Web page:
Shopping Basket

click to

download as a Word Document

Home Seed Drying & Storage

This is a really important bit. You need to dry your seed out, or it will not keep.

Seed that is air-dry is not really properly dormant - its just napping;
so it is still burning through its stored reserves of energy and will soon run flat - like a mobile phone left on.

Also, you can't put it in a sealed container as it is still breathing - it would suffocate. And without a sealed container, it will soon reabsorb water from the air on the first humid day, and start getting ready to germinate.

How can we dry the seed at home?
We'll use dry rice to suck the water out of the seed & get it really dry. Then it will hibernate completely.

You need to get:

You need to use at least twice as much rice as you have seed. It doesn't matter if you have too much rice, but too little won't work.

plant pictureBake the rice on a tray in the oven for 45 minutes until it is bone dry. While it is still hot, put it in the jam-jar , about half full, and screw the lid on .

Wait patiently until the rice is cool. (If you rush this you'll cook your seeds.) So you now have a jam jar 1/2 full of very dry, cool rice.

Put your seed in a bag made by cutting off the foot of the tights, and tie it in with a rubber band. Put it in with the cool dry rice. Put the lid on tightly, so damp air can't get in.

Leave your seed sealed in the jar with the dry rice for a fortnight, and the dampness in the seed will be drawn out into the rice.

You now have bone-dry seed that you can safely seal in a plastic bag, and it will keep for several years.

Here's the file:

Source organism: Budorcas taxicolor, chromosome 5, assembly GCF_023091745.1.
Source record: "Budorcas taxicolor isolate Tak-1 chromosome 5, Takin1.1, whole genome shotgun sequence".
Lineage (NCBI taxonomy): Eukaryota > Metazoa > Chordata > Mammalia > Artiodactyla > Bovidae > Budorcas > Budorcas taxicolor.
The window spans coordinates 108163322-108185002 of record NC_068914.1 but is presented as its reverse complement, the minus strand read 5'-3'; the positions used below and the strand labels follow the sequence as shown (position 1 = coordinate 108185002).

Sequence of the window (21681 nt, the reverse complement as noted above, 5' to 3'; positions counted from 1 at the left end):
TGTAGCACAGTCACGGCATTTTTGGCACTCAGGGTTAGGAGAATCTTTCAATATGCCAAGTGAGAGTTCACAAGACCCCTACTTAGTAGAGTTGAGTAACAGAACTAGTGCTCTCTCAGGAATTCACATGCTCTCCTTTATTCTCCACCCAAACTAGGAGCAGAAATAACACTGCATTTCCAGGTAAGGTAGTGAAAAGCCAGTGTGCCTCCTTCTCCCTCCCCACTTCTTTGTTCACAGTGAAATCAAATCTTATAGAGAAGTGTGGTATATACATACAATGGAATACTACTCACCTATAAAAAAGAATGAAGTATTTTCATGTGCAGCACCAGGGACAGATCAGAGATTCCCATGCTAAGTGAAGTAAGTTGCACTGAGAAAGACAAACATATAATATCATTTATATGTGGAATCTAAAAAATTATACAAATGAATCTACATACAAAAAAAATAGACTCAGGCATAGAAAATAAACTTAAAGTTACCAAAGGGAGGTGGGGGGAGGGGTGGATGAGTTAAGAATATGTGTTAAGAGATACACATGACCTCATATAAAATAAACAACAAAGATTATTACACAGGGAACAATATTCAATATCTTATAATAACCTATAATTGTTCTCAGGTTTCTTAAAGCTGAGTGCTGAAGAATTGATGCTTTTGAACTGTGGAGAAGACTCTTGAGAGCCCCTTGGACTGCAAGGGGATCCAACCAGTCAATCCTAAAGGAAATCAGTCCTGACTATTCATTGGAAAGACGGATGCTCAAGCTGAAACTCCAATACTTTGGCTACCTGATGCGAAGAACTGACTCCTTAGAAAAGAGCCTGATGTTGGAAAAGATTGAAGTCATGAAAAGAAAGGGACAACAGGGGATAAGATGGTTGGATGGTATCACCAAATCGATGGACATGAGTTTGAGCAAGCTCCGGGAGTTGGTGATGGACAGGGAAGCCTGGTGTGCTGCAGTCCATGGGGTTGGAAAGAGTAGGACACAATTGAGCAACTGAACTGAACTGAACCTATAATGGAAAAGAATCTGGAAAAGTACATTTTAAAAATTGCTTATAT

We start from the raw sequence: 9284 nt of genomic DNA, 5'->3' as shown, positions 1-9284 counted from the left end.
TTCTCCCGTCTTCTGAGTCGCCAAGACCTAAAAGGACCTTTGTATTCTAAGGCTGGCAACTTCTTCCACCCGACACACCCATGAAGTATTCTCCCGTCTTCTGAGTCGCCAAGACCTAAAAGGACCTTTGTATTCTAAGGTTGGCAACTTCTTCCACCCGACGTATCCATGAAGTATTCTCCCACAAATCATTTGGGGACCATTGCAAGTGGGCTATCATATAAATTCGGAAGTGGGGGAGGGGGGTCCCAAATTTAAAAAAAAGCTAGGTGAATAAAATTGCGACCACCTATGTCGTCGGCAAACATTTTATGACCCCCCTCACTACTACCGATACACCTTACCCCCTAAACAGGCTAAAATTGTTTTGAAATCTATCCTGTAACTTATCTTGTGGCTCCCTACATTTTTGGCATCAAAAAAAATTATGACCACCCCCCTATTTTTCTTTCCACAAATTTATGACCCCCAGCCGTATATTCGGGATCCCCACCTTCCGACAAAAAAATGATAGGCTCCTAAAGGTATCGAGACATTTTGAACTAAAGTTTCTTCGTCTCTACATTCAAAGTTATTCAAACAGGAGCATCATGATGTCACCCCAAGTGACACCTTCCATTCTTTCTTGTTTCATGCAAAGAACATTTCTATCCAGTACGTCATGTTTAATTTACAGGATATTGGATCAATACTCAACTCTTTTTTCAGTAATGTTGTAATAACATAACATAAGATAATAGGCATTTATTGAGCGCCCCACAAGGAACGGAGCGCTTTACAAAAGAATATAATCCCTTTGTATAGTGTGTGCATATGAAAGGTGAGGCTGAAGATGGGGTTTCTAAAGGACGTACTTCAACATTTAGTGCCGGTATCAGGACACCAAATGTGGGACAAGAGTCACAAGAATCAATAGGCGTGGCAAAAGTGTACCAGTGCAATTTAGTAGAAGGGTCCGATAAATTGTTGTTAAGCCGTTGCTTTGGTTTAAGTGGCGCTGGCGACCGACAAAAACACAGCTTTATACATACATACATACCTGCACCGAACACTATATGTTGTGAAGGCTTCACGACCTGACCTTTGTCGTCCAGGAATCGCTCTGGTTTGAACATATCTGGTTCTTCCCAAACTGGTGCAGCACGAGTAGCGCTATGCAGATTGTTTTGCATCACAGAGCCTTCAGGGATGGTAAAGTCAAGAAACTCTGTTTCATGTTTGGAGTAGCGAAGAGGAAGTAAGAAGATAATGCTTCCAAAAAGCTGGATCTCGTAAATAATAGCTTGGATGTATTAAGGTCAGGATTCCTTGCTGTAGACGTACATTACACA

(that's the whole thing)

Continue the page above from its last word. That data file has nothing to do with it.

Passing it Round
This is also important. You will have huge amounts of seed. If you are sure you avoided crossing, and that your plants were nice and healthy, then you have a valuable thing there.

You will get about two and a half kilos of seed from a 20-foot-long bed of 30 plants. Now that's actually three-quarters of a million seeds - and if every one of those was given away or swapped, and then grown, you will have created more than 500,000 kilograms of kale! More than enough to feed all your friends and neighbours, and their families.

So you can see that even one person, on a small scale, can make a real contribution to local food security. Take your spare seed to a local seed swap, or even better, organise your own. Get to gether with your friends or family and set up a seed-circle: one person can grow kale seed, another parsnips, another cucumber, etc etc. You'll all have bags of seed - you can all just swap with each other, so no-one has to save seed from more than a couple of things, yet you all get seed of everything.

It will save you a fortune, and you'll get great, locally-adapted varieties. Just remember, all this is only possible because you are growing real, open-pollinated seed. You can't do this with hybrid (F1) varieties. Funny how the seed companies are so keen on selling you hybrid seed, isn't it?